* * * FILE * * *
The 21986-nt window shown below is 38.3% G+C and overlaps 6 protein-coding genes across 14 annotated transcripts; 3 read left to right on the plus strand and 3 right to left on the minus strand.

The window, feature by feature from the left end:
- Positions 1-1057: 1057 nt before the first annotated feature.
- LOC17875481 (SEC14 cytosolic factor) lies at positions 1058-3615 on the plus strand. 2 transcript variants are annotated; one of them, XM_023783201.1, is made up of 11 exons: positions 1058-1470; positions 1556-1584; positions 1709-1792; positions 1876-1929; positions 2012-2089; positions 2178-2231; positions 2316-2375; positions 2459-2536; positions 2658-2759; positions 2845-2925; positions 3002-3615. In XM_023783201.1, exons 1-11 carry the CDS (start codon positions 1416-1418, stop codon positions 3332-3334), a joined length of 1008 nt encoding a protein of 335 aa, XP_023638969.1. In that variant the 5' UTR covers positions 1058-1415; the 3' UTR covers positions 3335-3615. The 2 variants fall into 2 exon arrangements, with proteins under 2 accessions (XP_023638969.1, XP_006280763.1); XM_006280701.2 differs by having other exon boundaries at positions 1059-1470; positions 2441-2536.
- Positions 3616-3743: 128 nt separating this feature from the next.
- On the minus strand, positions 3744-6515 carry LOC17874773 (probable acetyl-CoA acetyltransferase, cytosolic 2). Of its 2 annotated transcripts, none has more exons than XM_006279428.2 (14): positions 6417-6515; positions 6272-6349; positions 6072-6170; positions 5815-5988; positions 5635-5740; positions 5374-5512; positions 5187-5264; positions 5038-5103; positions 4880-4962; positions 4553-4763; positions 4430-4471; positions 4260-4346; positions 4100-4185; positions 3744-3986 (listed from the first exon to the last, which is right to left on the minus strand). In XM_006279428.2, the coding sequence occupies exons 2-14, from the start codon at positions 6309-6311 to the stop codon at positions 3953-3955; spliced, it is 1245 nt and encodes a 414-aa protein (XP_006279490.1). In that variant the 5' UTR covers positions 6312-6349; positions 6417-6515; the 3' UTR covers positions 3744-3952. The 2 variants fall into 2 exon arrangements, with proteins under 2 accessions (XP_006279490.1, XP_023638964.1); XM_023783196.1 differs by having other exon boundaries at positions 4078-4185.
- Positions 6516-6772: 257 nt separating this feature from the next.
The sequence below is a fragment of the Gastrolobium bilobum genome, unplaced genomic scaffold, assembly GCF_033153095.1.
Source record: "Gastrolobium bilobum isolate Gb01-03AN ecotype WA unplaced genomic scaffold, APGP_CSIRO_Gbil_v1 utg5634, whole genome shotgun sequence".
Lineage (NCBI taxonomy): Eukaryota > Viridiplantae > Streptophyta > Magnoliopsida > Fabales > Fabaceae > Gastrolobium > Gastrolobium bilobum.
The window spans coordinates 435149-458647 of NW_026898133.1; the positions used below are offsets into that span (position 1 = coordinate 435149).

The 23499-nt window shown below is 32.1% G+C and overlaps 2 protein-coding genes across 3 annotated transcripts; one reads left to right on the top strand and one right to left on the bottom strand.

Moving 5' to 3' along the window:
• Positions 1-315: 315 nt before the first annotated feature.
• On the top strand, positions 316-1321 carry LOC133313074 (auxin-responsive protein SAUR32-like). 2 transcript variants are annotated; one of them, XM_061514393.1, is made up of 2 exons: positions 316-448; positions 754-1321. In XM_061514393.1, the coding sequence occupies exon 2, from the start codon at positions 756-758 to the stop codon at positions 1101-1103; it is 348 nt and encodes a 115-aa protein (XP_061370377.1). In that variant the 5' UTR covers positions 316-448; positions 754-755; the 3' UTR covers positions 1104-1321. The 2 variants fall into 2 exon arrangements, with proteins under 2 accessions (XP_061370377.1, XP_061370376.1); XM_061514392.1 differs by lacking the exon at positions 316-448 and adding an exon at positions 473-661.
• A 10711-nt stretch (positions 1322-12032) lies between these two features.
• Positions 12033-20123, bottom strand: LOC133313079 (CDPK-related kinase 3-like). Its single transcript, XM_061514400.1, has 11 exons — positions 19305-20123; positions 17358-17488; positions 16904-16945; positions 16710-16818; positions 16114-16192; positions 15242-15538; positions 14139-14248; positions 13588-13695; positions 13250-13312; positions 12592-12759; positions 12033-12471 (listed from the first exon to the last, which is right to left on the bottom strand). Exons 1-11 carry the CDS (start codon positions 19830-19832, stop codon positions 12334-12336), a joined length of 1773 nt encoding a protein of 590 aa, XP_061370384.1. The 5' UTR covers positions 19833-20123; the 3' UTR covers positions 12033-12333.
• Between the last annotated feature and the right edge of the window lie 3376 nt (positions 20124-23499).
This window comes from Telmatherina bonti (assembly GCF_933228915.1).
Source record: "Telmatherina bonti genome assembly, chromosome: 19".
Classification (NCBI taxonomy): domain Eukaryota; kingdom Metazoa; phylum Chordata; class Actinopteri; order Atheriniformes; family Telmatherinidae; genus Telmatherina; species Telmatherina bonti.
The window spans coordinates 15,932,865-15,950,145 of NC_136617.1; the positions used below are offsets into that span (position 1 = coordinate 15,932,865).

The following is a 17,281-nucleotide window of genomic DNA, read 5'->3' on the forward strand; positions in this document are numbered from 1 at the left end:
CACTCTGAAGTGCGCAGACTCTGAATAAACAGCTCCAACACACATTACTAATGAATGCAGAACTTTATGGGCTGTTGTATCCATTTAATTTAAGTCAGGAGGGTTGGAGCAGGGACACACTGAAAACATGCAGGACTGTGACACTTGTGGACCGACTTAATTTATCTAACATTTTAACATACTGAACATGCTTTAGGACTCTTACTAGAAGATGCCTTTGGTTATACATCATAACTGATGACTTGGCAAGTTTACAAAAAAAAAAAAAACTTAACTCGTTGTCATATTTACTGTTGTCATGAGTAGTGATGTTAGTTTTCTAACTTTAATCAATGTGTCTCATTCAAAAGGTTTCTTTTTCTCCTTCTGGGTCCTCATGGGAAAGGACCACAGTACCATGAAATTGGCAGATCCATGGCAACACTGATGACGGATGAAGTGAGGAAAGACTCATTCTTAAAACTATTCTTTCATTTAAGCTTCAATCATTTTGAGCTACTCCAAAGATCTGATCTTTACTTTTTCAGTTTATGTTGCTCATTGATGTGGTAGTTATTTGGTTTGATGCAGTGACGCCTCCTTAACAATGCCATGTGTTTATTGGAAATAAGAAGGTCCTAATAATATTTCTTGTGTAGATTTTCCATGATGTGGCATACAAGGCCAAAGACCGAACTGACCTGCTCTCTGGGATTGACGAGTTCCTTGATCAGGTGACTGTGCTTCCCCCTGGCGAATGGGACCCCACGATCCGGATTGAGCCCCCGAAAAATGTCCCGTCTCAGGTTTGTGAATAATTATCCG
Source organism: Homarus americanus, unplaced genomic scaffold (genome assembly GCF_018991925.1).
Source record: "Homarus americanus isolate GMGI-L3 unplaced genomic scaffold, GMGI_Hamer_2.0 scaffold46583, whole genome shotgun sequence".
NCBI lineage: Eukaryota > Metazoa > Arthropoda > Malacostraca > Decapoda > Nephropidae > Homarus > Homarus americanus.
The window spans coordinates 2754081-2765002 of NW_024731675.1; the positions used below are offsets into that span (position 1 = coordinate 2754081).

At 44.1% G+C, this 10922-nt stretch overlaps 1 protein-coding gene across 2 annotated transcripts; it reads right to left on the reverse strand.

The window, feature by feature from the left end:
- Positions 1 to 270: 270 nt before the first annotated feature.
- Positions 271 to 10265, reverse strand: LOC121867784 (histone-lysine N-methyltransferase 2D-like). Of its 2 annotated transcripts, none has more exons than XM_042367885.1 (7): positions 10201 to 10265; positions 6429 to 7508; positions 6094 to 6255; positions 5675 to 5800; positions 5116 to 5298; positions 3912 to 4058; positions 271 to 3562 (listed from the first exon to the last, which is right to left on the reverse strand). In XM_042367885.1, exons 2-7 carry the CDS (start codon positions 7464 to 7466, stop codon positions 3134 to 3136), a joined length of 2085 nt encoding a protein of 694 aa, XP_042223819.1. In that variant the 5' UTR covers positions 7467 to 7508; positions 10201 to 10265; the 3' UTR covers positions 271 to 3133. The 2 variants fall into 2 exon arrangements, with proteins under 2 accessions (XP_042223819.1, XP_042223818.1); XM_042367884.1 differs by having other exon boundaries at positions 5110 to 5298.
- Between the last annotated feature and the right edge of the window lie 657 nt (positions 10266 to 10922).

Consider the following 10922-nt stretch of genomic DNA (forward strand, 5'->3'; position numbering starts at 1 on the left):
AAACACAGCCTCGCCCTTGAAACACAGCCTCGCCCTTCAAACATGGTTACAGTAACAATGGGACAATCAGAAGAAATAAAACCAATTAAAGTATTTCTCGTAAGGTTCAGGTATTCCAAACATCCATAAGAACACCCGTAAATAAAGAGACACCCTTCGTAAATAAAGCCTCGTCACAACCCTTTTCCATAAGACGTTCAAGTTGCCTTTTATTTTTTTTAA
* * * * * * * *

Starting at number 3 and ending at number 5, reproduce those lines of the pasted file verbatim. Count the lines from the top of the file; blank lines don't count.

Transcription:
- Positions 1-1057: 1057 nt before the first annotated feature.
- LOC17875481 (SEC14 cytosolic factor) lies at positions 1058-3615 on the plus strand. 2 transcript variants are annotated; one of them, XM_023783201.1, is made up of 11 exons: positions 1058-1470; positions 1556-1584; positions 1709-1792; positions 1876-1929; positions 2012-2089; positions 2178-2231; positions 2316-2375; positions 2459-2536; positions 2658-2759; positions 2845-2925; positions 3002-3615. In XM_023783201.1, exons 1-11 carry the CDS (start codon positions 1416-1418, stop codon positions 3332-3334), a joined length of 1008 nt encoding a protein of 335 aa, XP_023638969.1. In that variant the 5' UTR covers positions 1058-1415; the 3' UTR covers positions 3335-3615. The 2 variants fall into 2 exon arrangements, with proteins under 2 accessions (XP_023638969.1, XP_006280763.1); XM_006280701.2 differs by having other exon boundaries at positions 1059-1470; positions 2441-2536.
- Positions 3616-3743: 128 nt separating this feature from the next.